More protestors gathered in Change Square. A counter-protest formed in an area called Tahrir, where supporters of Saleh and his political party, the General People’s Congress, also set up a camp. It wasn’t clear which way the country would swing.
After a year of protests and intermittent fighting in the capital of Sana’a, Saleh agreed—under significant international pressure—to step down from power. He and his aides would receive immunity. An interim government would be set up and institutional changes would be made. Saleh’s vice-president, Abdu Rabbu Mansour Hadi, took his place as president.
Though Saleh stepped down more than a year ago, it still feels like the 55-year-old president and one-time ally of the U.S. is nearby, hovering over the city.
The massive mosque that he had built and named after himself towers over the southern edge of Sana’a. At night its five minarets are lit bright yellow. The main dome shines like a moon. Though Yemen is plagued with constant power cuts, these lights never flicker out. It is garish and strangely beautiful, out of proportion to the rest of the city.
This mosque isn’t going anywhere. But the legacy of other revolutionary spaces throughout the city—how they will be commemorated—is up in the air.
Change Square is largely vacant now. It was evacuated months ago. A handful of tents, ragged and stained, remain. The Saleh loyalists’ square, Tahrir, on the other side of town, was also forcibly evacuated. The streets are now choked with exhaust and the constant sounding of horns, not protestors’ chants.
Over a thousand years ago, before this country was called Yemen, there was a poet named Imru Al-Qais who wrote poems dedicated to the mountainous, dry land that he lived in. He, and many other poets of his time, wrote tenderly about the passage of time, about what disappears and what stays.
“Stop, oh my friends, let us pause to weep over the remembrance of my beloved,” he writes, standing over an abandoned encampment of a past lover. Even though years have passed, there are still signs of life here. “The traces of her camp are not entirely gone, even now. For when the south wind blows the sand over them, the north wind sweeps it away.”
Later poets picked up this tradition, both mourning the loss of, and commemorating, places that have faded away.
Long before Saleh built his mosque in Sana’a, there was another structure that towered over this city, the Ghamdan Palace, which found its way into many songs and poems.
Descriptions of the Ghamdan Palace vary. It was likely built in either the 2nd or 3rd century A.D., perhaps by the Sabean King Ilshara Yahdub. Sana’a’s ruling royal family lived here, but in popular retellings it has been claimed for all Yemenis.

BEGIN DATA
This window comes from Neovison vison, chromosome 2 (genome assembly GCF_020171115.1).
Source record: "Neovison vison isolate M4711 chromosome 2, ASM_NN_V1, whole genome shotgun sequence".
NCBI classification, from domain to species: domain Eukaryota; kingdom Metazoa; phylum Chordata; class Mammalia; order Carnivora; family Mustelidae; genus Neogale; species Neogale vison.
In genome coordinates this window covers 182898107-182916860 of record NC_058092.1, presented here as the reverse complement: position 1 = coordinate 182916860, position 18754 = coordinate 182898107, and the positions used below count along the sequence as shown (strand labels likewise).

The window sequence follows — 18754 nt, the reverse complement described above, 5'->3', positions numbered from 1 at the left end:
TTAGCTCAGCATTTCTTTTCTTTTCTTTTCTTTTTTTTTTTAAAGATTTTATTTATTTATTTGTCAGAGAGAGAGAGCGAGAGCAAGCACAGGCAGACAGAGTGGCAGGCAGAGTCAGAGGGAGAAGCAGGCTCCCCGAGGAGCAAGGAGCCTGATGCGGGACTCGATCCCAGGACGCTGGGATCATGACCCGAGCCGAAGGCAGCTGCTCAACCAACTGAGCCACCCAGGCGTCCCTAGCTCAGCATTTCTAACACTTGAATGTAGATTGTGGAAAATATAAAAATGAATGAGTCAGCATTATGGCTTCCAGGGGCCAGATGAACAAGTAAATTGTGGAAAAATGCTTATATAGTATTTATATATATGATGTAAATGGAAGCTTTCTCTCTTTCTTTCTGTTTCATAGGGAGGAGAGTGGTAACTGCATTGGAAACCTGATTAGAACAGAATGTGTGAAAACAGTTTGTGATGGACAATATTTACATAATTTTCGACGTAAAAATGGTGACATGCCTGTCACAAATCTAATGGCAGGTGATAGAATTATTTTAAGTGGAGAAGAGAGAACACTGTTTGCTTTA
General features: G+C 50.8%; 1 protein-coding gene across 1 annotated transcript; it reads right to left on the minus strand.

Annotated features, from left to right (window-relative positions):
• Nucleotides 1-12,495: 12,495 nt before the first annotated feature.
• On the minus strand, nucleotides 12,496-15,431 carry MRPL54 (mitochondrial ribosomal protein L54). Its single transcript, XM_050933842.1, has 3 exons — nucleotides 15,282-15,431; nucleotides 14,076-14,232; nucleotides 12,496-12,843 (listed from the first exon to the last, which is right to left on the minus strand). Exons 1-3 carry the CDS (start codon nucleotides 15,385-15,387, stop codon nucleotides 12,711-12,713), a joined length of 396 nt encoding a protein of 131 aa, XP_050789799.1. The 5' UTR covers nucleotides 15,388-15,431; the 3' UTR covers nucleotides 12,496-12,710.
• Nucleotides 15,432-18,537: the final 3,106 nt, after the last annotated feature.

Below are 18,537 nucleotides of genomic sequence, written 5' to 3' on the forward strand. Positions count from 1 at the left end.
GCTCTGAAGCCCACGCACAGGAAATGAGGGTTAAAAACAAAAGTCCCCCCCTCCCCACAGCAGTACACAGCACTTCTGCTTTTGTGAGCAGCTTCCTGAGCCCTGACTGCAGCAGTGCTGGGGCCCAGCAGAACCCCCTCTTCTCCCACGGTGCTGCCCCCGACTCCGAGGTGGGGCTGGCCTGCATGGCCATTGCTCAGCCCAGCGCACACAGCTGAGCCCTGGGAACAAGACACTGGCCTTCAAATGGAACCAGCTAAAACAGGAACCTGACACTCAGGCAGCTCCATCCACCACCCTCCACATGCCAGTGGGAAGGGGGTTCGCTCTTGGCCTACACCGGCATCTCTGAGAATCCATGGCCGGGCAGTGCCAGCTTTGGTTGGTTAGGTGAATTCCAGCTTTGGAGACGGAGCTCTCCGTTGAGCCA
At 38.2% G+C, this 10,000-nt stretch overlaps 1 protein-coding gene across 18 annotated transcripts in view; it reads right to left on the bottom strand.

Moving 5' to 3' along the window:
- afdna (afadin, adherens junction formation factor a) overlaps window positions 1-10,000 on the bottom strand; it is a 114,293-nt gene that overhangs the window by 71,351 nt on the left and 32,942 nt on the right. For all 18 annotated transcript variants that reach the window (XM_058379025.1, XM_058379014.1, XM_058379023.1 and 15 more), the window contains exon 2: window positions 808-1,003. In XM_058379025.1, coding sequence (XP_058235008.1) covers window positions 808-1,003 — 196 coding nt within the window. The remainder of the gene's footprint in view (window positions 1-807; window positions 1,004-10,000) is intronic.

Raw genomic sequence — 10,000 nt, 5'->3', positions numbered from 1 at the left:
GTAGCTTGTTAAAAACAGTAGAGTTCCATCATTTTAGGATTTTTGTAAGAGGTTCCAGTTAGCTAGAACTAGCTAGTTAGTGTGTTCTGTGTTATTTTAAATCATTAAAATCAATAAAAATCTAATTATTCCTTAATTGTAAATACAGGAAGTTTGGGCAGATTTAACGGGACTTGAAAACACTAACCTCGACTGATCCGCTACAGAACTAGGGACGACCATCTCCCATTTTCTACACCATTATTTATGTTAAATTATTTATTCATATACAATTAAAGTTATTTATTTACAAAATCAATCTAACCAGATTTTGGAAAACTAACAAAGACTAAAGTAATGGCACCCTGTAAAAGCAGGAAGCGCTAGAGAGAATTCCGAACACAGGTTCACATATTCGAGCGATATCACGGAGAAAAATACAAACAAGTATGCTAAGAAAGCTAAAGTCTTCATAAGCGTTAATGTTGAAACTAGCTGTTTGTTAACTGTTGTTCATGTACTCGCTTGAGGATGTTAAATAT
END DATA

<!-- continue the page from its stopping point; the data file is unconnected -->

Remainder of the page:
In some tales it is 20 stories tall, in others it is 100. The engravings on the façade of the palace are intricate, the finest in the land. It casts a deep, long shadow, which reaches for miles, one poet writes. The lights from the tower can be seen twinkling in the distance—as far away as Medina.
Villagers travel for days into Sana’a, just to admire the structure. Each face of the palace is a different color: black, blue, green and red. The ceiling is made from alabaster, a soft translucent stone, and one can sit inside and watch birds flying overhead.
Bronze statues of lions decorate the roof. When the wind blows in from the mountains, it sounds as if the lions are roaring.
In the 7th century, the palace is destroyed by the Caliph Othman, who is afraid that it might become a base for rebellion against his rule, which has expanded all over the Muslim world.
A huge mound still rises near the south gate of Sana’a’s walled Old City. The foundations have been cobbled over with pavement and homes. But what happened to those alabaster blocks, those bronze lions and ornate decorations?
They were salvaged, local stories tell. Men rummaged through the debris, picking out prize stones and lugging them away. People built new homes from the rubble, using the ruins of Ghamdan as the foundations for their new lives.
The 10th century poet Al-Hamdani describes the castle as reaching to the stars. “If paradise lies over the skies, Ghamdan borders on paradise,” he writes, which means that parts of that older dream, that paradise, are kept alive today in more humble, domestic spaces—in the basements of buildings, in the bedrooms, kitchens and living rooms of Sana’a.
Khalid and I meet another Yemeni friend, Ali, for lunch in a crowded restaurant. We yell to get the waiter’s attention and lean in close to speak to each other over the din. Our lunch comes, salta, a traditional Yemeni dish of lamb and vegetables. We rip apart pieces of bread and eat with our hands.